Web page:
Is East Devon missing a trick? How about joining forces with South Somerset to push this through? – Owl
Small villages in one part of Somerset could soon find it a lot easier to provide affordable housing for local residents.
Daniel Mumby www.somersetlive.co.uk
Under current planning laws, housing developers only have to provide affordable housing (i.e. housing sold for below the market rate) for any new development of ten homes or more – meaning many smaller sites get built out without any low-cost option being provided.
South Somerset District Council is attempting to fix this by asking the government to designate most of its parishes as ‘rural’ – meaning they can insist on affordable homes even for smaller new developments.
The Ministry for Housing, Communities and Local Government (MHCLG) is expected to respond to the council’s request later in the year.
Under the Housing Act 1985, UK parishes which are ‘rural’ (i.e. those with a population under 3,000) can set a lower threshold for affordable homes – allowing them to seek contributions from developers towards rural affordable homes without approving massive new schemes.
Map showing rural parishes in South Somerset (orange), those which could be designated as rural (blue and purple) and urban areas (grey) (Image: Ordnance Survey/ South Somerset District Council)
But only three small parts of the South Somerset district currently have this ‘rural’ designation:
- Settlements within the Blackdown Hills AONB – such as Buckland St Mary and Whitestaunton, both near Chard
- Settlements within the Cranborne Chase AONB – such as Pen Selwood near Wincanton and Brewham near Bruton
- Settlements within the Dorset AONB – solely the parish of West Crewkerne
If the council is successful, almost every parish in the district would be classed as ‘rural’ by the government.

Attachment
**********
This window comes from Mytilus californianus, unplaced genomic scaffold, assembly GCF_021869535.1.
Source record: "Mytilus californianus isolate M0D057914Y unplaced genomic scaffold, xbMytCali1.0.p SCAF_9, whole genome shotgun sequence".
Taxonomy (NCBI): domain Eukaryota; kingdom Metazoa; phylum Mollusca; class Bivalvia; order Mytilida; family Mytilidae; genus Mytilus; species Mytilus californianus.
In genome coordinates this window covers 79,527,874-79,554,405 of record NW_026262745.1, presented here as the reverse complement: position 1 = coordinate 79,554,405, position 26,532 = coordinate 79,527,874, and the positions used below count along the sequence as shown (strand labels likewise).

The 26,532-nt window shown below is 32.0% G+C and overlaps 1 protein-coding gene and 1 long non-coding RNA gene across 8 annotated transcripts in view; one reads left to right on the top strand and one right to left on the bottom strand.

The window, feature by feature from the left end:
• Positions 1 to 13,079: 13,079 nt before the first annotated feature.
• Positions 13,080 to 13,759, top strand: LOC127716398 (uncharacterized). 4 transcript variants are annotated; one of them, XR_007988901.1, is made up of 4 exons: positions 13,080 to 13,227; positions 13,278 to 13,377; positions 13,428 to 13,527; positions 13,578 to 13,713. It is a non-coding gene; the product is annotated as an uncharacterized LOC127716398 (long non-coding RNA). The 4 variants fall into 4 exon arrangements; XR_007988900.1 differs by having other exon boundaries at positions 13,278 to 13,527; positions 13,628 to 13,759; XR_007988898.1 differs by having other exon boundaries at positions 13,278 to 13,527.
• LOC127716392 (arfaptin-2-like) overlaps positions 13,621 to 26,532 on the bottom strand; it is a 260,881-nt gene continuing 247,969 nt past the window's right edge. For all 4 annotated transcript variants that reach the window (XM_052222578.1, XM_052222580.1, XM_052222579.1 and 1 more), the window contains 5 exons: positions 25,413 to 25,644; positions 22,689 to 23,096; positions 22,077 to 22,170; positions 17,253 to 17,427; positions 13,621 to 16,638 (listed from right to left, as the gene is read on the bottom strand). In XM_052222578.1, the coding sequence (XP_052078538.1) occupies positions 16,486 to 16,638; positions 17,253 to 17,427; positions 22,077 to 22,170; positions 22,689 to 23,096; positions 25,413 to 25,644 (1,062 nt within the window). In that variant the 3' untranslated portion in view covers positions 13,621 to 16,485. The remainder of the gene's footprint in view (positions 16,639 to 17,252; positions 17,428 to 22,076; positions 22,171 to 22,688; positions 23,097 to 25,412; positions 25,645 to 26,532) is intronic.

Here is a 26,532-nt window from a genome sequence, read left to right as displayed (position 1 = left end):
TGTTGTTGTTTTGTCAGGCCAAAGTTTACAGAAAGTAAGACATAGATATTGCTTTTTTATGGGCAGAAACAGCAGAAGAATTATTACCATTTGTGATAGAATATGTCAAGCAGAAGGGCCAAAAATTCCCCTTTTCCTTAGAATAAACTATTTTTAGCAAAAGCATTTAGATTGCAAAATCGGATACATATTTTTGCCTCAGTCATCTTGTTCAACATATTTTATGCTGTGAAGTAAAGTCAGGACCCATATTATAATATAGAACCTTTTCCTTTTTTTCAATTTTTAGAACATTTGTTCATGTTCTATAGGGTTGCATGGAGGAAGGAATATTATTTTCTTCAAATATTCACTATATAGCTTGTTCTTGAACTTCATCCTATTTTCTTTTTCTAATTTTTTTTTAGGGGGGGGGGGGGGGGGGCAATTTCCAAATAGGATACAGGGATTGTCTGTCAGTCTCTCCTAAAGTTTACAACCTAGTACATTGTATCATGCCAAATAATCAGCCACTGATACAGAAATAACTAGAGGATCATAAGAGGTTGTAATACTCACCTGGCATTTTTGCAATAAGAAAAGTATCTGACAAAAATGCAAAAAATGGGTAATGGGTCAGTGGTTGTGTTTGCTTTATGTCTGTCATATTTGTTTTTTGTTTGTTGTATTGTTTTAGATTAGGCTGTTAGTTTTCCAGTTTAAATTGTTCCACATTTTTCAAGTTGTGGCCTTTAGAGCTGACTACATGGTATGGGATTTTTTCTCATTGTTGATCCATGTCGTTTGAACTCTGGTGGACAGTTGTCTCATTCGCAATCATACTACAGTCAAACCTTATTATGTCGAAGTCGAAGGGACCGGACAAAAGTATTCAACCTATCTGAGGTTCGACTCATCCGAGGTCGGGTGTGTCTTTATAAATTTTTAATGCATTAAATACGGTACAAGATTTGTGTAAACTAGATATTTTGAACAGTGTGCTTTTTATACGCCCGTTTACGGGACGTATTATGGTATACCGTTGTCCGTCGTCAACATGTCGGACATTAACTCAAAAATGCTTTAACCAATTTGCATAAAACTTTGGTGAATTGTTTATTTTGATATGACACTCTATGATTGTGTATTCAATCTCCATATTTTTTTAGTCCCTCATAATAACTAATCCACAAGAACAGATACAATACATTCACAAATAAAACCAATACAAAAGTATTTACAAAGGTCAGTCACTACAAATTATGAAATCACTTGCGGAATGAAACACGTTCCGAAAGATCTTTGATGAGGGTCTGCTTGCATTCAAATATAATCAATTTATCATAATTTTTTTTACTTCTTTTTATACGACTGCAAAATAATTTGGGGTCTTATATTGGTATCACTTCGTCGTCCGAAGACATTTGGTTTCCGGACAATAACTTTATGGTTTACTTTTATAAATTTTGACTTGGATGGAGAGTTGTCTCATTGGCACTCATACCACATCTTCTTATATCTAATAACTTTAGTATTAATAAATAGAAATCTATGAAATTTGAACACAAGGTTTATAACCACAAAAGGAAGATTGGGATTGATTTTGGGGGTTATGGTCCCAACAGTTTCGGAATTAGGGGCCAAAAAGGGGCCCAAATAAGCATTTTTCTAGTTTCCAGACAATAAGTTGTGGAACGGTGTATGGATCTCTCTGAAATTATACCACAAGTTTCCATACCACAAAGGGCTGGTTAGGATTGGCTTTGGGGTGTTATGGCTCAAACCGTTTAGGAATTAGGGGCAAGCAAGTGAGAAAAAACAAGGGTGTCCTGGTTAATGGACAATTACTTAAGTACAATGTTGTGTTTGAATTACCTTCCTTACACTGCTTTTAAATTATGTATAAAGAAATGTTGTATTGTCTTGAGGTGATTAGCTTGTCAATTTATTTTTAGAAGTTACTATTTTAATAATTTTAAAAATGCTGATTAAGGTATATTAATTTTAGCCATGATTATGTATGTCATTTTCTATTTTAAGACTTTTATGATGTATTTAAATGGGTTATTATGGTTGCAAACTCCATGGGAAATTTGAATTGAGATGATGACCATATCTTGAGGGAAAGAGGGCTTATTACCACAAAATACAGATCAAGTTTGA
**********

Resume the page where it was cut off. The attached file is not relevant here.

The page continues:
Tessa Saunders, the council’s specialist in strategic planning, said continuing under the current system was not an option.
She told the council’s district executive committee on April 1: “The rural designation will enable more affordable housing to be delivered in our rural communities once new policies in the Local Plan review have been prepared and are supported by viability evidence.
“This designation will also help to protect our rural communities from potential future national policy changes that seek to accelerate housing delivery, but having the unintended consequence of reducing affordable housing delivery in rural communities.
“The current affordable housing unit threshold policy does not work for rural areas as it limits the supply of much-needed rural affordable housing and often results in schemes that no longer meet genuine community need.”
The only parishes which would be exempt (and retain the existing threshold of ten homes) are those which are currently classified as ‘urban’ due to their population size – namely:
- Castle Cary (and neighbouring Ansford)
- Langport (and neighbouring Huish Episcopi)
- South Petherton
However, the planned reform would provide protection for a number of parishes on the fringes of growing towns – such as Tatworth and Forton near Chard, or West Coker near Yeovil.
Council leader Val Keitch said: “In rural areas there is a need for one or two affordable homes – and that’s not what we’re getting, and so people are having to move out. Personally, I think that’s unfortunate.”
The district executive committee voted unanimously to approve the plans, with MHCLG expected to respond to the council’s request in the coming months.